As I left the theatre with a group of friends after seeing Nicolas Winding Refn’s Drive, I was asked if I liked it. I said that I did, that I’m usually okay when a bit of substance is sacrificed in the name of style. Past examples of this exception include 300 (but only briefly), and Tarsem’s The Fall, although Drive is a far better film than either of these. While I didn’t immediately put my thoughts about the film to paper, I thought about the film for several days following. I even downloaded the soundtrack–something I inevitably end up regretting (I’m shaking a finger at my fourteen-year-old self for spending birthday money on the Forces of Nature soundtrack). Something about Drive stuck with me. Since I’ve been feeling the need to see something in theaters for the last week, and considering my distaste for sports film (including MMA, and baseball-themed films), I decided to give Refn’s film a second viewing.
Leaving the theatre this time, I felt bad for my previous comment and no longer feel that Refn (or perhaps the credited writers, Hossein Amini for the script, and James Allis for the book) scarified substance for style. And that perhaps my opinion may have been skewed by reading A. O. Scott’s piece in the New York Times before seeing the film in the first place. While style certainly rides shotgun (yuk yuk) in Drive, there is thoughtful dialogue and meaningful character development. Cliches be damned. Any sort of romance wrapped around a heist film is subjected to certain constraints of the genre, inevitably concluding with the final question of, will they end up together, or won’t they? Refn makes it clear that the point of the film is not that some of these same devices or plot lines have been seen before. The film aims higher than that, and it succeeds.
For those weary of another filmmaker directing a love story backdropped by the gritty side of Los Angeles (or any other city for that matter), I can guarantee you a unique film, despite the constant homages to the likes of Michael Mann. The nature of the art of filmmaking often encourages the creation of, with allusions to, but ultimately not representative of its setting. Woody Allen’s New York, is not Martin Scorsese’s New York, for example. Refn has taken this pratice further than either of these directors. Calling a location or inanimate object a character within a film is something I’m not generally a fan of. But it’s impossible to call what Refn did to Los Angeles anything but that. His Los Angeles is neon. Its muggy, its filled with empty streets and sidewalks, only existing for those people in his story. Jack Kerouac called Los Angeles, “the loneliest and most brutal of American cities.” Refn seemed to take this description literally. Despite being in one of the most populated cities in the world, these characters couldn’t be more isolated, brutal, or longing for some sort of meaningful connection.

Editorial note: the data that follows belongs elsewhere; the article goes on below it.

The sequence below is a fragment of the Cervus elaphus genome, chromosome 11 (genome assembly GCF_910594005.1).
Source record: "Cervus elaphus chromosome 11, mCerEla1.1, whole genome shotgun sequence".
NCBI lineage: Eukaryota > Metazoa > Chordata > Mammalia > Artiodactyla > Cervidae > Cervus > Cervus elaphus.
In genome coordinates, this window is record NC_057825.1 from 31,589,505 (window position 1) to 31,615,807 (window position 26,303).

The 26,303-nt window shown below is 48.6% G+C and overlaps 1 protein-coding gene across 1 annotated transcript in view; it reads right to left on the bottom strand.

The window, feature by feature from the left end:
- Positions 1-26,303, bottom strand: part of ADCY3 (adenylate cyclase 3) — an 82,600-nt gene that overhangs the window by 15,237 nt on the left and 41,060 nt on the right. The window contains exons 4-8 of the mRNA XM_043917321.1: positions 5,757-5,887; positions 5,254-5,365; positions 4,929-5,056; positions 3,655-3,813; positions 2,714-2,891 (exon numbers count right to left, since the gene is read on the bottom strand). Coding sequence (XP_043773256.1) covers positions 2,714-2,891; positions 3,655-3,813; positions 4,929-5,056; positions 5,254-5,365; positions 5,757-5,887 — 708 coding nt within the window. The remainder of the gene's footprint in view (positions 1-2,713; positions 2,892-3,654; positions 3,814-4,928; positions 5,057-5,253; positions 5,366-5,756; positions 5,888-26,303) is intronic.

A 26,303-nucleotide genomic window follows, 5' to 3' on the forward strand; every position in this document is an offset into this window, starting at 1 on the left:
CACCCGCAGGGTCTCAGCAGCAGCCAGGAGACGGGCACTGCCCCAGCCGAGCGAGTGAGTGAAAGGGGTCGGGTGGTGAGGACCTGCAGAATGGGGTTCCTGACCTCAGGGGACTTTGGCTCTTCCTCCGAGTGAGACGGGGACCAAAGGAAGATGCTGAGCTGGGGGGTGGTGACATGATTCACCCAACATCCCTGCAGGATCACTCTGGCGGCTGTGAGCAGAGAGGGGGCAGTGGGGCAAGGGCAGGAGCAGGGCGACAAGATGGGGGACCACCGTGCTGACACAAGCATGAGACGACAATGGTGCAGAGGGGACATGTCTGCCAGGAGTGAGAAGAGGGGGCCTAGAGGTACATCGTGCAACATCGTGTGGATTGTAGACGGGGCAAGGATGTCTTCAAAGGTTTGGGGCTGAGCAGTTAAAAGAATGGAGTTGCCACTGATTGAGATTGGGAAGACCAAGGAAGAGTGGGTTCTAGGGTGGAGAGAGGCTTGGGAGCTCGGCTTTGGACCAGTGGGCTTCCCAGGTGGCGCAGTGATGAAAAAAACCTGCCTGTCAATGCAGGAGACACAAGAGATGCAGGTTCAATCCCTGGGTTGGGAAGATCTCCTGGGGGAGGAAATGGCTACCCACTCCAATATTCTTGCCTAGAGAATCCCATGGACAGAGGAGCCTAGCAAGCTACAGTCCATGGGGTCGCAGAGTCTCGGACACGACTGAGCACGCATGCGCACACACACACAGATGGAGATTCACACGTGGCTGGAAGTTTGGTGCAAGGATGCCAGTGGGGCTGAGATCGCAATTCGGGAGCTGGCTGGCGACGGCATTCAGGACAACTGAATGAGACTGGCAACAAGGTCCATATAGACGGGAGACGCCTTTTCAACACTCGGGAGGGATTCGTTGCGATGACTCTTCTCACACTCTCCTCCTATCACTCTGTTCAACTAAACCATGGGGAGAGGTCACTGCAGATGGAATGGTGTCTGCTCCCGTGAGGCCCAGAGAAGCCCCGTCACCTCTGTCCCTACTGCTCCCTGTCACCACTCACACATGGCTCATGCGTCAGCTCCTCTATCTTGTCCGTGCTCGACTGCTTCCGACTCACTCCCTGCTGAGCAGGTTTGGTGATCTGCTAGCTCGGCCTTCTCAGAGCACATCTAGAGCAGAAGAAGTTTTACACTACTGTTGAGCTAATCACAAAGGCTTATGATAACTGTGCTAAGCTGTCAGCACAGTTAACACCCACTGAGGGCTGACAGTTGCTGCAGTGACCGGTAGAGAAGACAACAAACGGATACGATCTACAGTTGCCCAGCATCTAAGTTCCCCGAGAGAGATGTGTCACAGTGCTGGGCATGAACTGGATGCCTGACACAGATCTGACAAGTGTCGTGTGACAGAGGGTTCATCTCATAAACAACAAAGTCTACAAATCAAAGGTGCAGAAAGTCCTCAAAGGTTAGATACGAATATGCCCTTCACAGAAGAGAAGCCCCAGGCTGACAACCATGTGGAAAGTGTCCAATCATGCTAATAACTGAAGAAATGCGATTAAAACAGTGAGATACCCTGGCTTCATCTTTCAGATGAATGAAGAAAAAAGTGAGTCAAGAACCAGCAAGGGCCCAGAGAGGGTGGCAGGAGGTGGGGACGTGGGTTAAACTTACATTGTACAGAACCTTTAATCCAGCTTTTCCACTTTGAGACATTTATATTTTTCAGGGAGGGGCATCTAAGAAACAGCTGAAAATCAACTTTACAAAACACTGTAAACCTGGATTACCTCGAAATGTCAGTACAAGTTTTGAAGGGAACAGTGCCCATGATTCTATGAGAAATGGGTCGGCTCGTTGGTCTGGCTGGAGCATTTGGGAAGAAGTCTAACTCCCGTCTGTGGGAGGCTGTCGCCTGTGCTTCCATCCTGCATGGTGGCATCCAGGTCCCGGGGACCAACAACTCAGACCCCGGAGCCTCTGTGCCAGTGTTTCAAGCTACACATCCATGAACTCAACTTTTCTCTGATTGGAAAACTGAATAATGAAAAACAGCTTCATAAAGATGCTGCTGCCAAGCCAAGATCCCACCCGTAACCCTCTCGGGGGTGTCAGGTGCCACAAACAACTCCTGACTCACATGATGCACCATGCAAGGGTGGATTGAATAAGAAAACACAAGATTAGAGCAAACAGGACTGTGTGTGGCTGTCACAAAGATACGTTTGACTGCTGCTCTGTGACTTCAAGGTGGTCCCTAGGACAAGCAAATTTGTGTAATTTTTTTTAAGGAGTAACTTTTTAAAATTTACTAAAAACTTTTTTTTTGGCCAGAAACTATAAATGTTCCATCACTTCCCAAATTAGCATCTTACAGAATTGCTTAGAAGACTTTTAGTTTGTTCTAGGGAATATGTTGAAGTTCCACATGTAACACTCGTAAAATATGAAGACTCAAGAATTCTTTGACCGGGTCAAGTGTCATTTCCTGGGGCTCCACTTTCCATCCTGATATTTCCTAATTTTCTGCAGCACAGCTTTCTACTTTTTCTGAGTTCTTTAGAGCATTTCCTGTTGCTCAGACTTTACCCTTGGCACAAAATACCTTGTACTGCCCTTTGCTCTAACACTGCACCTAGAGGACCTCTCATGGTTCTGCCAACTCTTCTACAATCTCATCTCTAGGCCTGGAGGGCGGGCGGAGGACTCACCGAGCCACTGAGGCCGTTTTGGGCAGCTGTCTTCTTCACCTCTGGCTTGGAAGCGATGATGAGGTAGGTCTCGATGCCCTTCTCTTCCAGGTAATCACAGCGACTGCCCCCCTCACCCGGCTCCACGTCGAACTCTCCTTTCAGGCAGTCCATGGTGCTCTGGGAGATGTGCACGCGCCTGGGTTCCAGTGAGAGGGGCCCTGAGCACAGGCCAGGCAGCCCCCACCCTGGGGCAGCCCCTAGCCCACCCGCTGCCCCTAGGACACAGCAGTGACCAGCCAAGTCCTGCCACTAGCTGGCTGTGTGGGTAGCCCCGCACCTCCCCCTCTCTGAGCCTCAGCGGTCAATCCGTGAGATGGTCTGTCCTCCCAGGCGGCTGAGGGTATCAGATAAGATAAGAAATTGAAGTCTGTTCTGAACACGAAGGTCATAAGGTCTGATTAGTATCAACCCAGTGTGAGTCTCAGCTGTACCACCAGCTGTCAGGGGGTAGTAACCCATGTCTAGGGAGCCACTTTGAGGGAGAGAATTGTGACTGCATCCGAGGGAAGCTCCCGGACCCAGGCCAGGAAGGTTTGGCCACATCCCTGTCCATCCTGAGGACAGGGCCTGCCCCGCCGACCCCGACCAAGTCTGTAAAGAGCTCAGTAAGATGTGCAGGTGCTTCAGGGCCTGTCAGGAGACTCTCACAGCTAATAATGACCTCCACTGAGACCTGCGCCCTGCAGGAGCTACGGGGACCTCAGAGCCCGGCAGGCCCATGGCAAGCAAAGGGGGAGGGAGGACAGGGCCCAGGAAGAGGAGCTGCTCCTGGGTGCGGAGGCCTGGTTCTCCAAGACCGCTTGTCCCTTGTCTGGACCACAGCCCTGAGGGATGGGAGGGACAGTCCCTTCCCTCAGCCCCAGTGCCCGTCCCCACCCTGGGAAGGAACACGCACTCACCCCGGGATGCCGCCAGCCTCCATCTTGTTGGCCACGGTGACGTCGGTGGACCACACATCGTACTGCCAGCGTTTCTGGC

At the center, of course, is Ryan Gosling, an unnamed stunt driver for the movies, a prodigy at his craft, who moonlights as a getaway car driver. The film’s opening scene is pure driving joy, letting him show what he can do behind the wheel. He utilizes more than just speed and horsepower, but also dexterity and a firm understanding of when it is just best to turn off your headlights and stay put. His longed for connection comes in the form of his neighbor, Irene (Carey Mulligan), and her son Benicio. Irene’s husband, Standard (Oscar Isaac), is absent while he’s serving time in prison for an unnamed crime. Gosling’s and Irene’s relationship is innocently chaste, but there’s a sexual tension nonetheless. A tension that may never find a release after Standard is abruptly released from prison and returns home. He brings with him some serious baggage, a mounting debt—namely an amount owed that threatens Irene and Benicio’s safety, the longer Standard is unable to repay it. Gosling offers to help Standard settle the debt in the form of one last job. Enter: the mob, a bag of cash, vendettas, betrayals, and non-sexualized nudity.
With these basics understood, it’s easy to imagine how Refn could veer into films like those of Oliver Megaton or Louis Leterrier. But his skill as a director (and a true testament to the script) becomes evident as he elevates the conceivably mundane to pure cinematic pleasure. And not the guilty kind either. Surrounding the admiring couple is a cast of supporting characters, all of which are interesting enough to warrant an entire film about them. Bryan Cranston deserves a special mention for his turn as a kindly, but rough-around-the-edges mentor for the Driver. As does a wide-eyed Christina Hendricks who’s taciturn role as a smaller player in the seedy underworld doesn’t offer many lines, but has a constantly commanding presence.
The brutality of the film, and understand, there is fork-in-the-eye, shotgun-to-the-head violence, remains a stumbling block for the more conservative. And while calling it “artful” is a stretch for even the most desensitized movie-goers, it does serve an ugly purpose as its sudden , often unpredicted presence provides the film with a necessary staccato that saves the film from getting lost in less worthy pursuits. The violence cannot be disassociated from the film’s style. And it’s this style, combined with outstanding performances, that raises Drive above its peers.